New cooling device in Calgary helps babies avoid brain damage

Transporting babies deprived of oxygen at birth to a neonatal intensive care unit in Calgary will soon be safer thanks to a new portable cooling device.

Device lowers temperature from 37 C to 33.5 C for 72 hours

A portable cooling device lowers the temperature of a baby from 37 C to 33.5 C for 72 hours to help prevent brain damage. (CBC)

Transporting babies deprived of oxygen at birth to a neonatal intensive care unit in Calgary will soon be safer thanks to a new portable cooling device.

The Foothills hospital is one of the first facilities in Canada to acquire one and doctors hope it will help prevent brain injuries, as reducing a baby's temperature can prevent damage to brain tissue and promote healing.

The reduction in temperature is called therapeutic hypothermia, and it can help prevent damage to brain tissue and promote healing. (Evelyne Asselin/CBC)

"The period immediately following birth is critical. We have about a six-hour window to lower these babies' temperatures to prevent neurological damage," said Dr. Khorshid Mohammad, the neonatal neurocritical care project lead who spearheaded the initiative.

"The sooner we can do so, and the more consistent we can make the temperature, the more protective it is and the better their chances of surviving without injury."

Since about 2008, doctors used cooling blankets and gel packs to lower a baby's temperature to 33.5 C from the normal 37 C for 72 hours in order to prevent brain damage.

Stable temperatures easier to achieve

"With those methods, it can be difficult to maintain a stable temperature," said Mohammad.

A $35,000 portable cooling device will make transporting babies safer. (Evelyne Asselin/CBC)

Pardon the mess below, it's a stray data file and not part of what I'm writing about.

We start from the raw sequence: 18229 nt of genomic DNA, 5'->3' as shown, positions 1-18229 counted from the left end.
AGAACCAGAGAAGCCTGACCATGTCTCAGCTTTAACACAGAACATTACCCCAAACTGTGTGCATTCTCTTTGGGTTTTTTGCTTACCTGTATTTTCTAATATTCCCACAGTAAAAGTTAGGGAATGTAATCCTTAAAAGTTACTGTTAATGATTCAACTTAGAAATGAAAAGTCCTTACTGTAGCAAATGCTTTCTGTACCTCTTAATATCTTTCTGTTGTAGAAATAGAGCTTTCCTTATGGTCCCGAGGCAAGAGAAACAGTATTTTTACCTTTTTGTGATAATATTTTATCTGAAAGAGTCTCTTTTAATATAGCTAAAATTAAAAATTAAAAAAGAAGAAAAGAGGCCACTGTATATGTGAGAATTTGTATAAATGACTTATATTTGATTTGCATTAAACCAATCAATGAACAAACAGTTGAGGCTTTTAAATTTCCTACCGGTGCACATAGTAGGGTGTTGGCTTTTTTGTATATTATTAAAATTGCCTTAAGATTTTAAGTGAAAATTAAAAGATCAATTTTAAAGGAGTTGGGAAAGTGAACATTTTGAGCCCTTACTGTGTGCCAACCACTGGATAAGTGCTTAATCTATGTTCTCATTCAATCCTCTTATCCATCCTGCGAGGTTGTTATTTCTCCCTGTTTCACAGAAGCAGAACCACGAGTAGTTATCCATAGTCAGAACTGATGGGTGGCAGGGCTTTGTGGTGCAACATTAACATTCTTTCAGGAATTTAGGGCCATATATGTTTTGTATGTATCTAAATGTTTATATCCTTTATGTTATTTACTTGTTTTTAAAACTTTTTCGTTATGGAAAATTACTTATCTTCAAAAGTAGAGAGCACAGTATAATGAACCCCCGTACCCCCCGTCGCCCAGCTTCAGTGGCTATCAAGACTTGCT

​About 65 per cent of babies are born outside facilities with neonatal intensive care units (NICU), officials said. 

The new device will be installed on a portable incubator cart that can be dispatched with a care team anywhere in southern Alberta by ground or air.

The newborn would then be taken to the NICU at the Foothills or Alberta Children's Hospital. The facilities will also be the first in the country to monitor babies being cooled with continuous video EEG so doctors can respond to seizures that might not be outwardly visible.

The $35,000 cost of the portable cooling device was covered by a donation from the Alberta Children's Hospital Foundation.

'I think it saved her life'

Katie Kaminski and Curtis de Vries saw first-hand the benefits of cooling after their daughter, Tegan, was born by emergency caesarean section.

Katie Kaminski and Curtis de Vries hold their daughter, Tegan. Doctors used the old method of a cooling blanket and gel packs to transport her to another hospital when she was born. (Evelyne Asselin/CBC)

Doctors discovered Tegan had lost blood and was having trouble breathing, so she was cooled using the old method of blankets and gel packs for the trip from the Peter Lougheed Centre across town to the Foothills hospital where she was kept at 33.5 C for three days.

"I think it saved her life," said Kaminski

"She's a very happy, healthy one-year-old and she might not be walking or anything like that if they hadn't cooled her down.

Doctors initially feared Tegan may suffer from cerebral palsy, said Kaminski

"They told us things like she may have hearing issues and they've followed her up so closely and so far, nothing," she said. "We're very lucky."

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Calgary is one of the first Canadian cities to get a new device aimed at preventing brain damage in newborns. 0:35